Bicentennial Moment - The Bryant Block
The Bryant Block
Today, if you should visit the Congregational Church Parish House and home to the Gregory-Davis Family, you will see directly to the north of it, a well-preserved, brick and stone cellar hole. Over the years, countless parishioners have referred to it as “The Sunken Garden.” The garden has been used for church events, a secret playground for children, and as a place for reflection.
“The Sunken Garden” is all that is left of a building that began life sometime in the late 18th or early 19th century as a general store owned by Daniel Kimball and operated by his partner and his wife Hannah’s nephew, John Bryant. Although it is unclear exactly when it was built, it does appear on a map Dr. Frost drew from memory in 1853 of The Hilltop as it appeared to him when he arrived in Meriden in 1808. Dr. Frost boarded with the Kimballs for six years before purchasing what is now KUA’s Frost House. Kimball and Bryant operated a successful store both by trading local produce that they shipped to Boston and by returning with supplies that were needed, but not available in Meriden, for the villagers and Academy students. Bryant’s name appears in the Plainfield tax inventory of 1806 as having $1,000 stock in trade with Kimball being assessed for $1,600 in building and unimproved land.
John Bryant was executor of Daniel Kimball’s estate and after Kimball’s sudden death in 1817, a struggle began between Bryant and the KUA trustees to acquire what Kimball had willed to the Academy. Because Kimball and Bryant’s business affairs had become so entangled, it was not until 1822 that the balance of Kimball’s property and money, $34,193.47, could be paid to KUA. On August 5, 1823, the trustees resolved to call Union Academy, Kimball Union, as, without that money, it is unlikely KUA would have survived.
Ownership of the store went to Bryant’s brother Levi whose old home has been owned by the Academy since 1937 and is now known as Kilton House. In 1841, Levi’s store inventory, of which there were 309 entries, included everything from 1 1/2 gallons of castor oil to lace edge plates, German silver tableware, 1,230 pounds of tea, 30 pounds of cocoa, spices, raisins, rice, and sugar by the barrel load. “For the ladies, there were 80 vials of essence, Highland shawls, silk shawls, and handkerchiefs. For the gentlemen, shaving soap, two pairs of walking shoes and seventeen pairs of ‘Gentleman’s pumps.’ For Kimball Union Academy students, 460 bound books, 43 bound Greek and Latin books, sanding boxes and sand, ink, paper, candy, and English walnuts. There were 2,000 pounds of cheese and 100 bushels of potatoes taken in trade for shipment to Boston.” There were yards and yards of all kinds of cloth including silk, velvet, linen, gingham, calico and broad cloth sheeting. [Choice White Pines and Good Land. A History of Plainfield and Meriden, New Hampshire]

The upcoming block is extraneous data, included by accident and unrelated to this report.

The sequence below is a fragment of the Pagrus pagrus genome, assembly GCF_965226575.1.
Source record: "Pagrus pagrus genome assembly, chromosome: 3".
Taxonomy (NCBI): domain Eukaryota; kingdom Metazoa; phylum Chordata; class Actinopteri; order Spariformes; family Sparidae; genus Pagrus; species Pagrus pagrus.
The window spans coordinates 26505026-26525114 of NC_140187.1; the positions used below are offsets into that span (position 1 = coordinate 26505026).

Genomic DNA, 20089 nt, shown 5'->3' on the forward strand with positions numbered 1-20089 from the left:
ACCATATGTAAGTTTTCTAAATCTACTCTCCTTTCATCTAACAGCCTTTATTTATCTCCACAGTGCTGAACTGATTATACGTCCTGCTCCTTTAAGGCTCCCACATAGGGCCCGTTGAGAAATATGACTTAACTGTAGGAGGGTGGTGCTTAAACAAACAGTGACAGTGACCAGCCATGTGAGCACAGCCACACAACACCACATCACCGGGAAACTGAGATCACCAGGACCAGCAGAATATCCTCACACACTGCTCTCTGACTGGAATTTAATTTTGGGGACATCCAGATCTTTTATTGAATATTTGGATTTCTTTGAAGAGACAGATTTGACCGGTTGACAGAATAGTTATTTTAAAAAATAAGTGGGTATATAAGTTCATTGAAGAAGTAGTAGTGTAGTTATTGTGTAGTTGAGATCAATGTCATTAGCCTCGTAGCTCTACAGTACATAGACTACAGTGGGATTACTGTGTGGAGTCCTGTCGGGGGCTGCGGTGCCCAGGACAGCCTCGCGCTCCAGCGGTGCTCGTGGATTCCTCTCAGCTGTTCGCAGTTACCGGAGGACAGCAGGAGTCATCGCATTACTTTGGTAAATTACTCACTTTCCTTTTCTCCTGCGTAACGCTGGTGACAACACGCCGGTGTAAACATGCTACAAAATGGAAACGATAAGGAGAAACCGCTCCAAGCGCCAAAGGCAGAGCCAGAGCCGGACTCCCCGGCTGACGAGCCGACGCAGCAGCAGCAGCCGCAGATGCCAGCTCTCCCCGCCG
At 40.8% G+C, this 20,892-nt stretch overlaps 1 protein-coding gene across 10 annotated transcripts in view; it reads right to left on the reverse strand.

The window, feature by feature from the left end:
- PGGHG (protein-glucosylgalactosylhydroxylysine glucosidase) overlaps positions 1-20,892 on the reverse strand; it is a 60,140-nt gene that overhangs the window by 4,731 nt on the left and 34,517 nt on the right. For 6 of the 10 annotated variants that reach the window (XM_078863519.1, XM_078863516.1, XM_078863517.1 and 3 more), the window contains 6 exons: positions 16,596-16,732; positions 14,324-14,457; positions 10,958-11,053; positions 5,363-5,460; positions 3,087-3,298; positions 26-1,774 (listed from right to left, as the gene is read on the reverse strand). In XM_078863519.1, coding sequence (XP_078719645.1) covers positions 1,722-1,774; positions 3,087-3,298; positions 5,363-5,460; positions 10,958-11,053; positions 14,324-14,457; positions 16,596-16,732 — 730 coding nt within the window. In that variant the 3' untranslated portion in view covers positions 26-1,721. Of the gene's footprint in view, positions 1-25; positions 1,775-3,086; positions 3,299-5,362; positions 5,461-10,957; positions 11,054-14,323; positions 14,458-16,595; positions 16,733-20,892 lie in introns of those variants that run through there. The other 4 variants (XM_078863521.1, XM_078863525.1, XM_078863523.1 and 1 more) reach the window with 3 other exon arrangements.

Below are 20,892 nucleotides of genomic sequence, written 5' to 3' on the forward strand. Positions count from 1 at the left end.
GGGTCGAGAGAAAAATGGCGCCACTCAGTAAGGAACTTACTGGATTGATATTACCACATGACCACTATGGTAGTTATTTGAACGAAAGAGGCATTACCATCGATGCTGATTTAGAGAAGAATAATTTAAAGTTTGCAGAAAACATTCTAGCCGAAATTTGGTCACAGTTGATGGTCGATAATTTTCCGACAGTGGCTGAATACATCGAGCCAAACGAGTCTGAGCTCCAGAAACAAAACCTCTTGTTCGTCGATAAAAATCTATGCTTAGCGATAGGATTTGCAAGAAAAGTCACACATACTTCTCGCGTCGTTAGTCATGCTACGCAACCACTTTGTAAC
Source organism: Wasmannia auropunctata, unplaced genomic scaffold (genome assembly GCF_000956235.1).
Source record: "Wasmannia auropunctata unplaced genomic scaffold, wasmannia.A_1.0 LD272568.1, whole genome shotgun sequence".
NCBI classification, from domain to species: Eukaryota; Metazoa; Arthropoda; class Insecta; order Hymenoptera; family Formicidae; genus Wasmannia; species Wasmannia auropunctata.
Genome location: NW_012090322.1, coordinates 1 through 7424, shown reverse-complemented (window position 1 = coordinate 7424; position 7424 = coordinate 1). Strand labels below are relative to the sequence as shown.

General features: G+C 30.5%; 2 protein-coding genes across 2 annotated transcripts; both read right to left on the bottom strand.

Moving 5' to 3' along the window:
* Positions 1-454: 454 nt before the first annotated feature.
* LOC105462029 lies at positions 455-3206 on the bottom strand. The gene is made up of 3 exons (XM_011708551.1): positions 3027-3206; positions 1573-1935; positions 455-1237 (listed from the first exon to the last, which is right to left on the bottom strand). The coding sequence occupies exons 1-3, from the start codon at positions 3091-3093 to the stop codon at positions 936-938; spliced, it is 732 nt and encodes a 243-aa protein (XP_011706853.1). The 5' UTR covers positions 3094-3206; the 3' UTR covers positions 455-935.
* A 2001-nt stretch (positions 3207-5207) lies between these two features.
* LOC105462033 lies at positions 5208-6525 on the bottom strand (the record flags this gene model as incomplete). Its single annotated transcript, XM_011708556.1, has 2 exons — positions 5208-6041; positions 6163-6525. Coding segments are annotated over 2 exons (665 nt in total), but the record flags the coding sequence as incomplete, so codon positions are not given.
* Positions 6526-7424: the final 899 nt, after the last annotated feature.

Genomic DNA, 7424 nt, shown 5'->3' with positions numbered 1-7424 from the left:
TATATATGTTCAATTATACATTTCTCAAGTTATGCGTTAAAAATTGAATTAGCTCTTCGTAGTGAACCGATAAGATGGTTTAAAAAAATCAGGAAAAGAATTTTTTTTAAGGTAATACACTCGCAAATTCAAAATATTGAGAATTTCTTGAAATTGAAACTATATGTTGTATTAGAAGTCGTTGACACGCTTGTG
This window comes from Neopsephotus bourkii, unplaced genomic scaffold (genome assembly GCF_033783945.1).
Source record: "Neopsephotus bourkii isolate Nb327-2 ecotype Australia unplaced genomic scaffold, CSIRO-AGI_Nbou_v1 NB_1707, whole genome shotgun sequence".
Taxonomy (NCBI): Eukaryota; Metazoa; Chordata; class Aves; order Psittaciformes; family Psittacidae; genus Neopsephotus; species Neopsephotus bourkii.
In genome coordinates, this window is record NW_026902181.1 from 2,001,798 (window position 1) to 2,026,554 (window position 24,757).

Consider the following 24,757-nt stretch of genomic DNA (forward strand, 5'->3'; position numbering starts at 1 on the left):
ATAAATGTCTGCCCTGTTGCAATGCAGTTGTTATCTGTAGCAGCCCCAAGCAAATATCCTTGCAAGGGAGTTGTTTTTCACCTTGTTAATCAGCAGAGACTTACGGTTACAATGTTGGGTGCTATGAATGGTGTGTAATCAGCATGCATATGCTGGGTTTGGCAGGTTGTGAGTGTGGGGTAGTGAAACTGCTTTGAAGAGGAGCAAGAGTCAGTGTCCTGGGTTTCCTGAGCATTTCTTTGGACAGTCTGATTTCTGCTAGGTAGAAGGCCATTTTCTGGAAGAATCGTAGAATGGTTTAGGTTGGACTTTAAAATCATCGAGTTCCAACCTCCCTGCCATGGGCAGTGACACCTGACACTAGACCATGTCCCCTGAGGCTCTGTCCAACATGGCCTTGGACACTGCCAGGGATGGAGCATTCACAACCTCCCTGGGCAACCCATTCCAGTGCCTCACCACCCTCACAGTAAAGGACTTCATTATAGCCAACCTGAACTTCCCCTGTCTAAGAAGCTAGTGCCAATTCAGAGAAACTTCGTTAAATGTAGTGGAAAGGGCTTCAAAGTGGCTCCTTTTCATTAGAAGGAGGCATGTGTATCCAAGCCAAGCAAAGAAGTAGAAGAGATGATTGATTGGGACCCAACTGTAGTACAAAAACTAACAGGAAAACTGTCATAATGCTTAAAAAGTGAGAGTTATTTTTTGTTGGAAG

John D. Bryant, class of 1845, a son of John and Mary Bryant, attended Harvard and became a successful and wealthy Boston lawyer. He inherited the Kimball property and in 1858, sold the brick store to KUA to be used as a boarding house for its female students retaining the old Kimball house, his birthplace, for himself and his wife as a summer home. In 1910 the Academy deeded the building back to him; the number of female boarding students was declining and perhaps the trustees felt the building was not needed at that time. Tragically, the Bryant Block caught fire and burned to the ground in 1927.
John D. Bryant was a great benefactor in life and in death, to the Stone Church and to the Academy. He left his Meriden home to the church to be used as a parsonage for as long as the church remained in existence. He left KUA $15,000 and some property. It would have been more, but before he died in 1911, work had already begun on Bryant Hall, a gift from him that was dedicated in October 1910.
“The Sunken Garden” has formally been named in honor of Gardiner and Kathryn MacLeay for their many contributions over the years to the Stone Church.
Next time: The Old Playground
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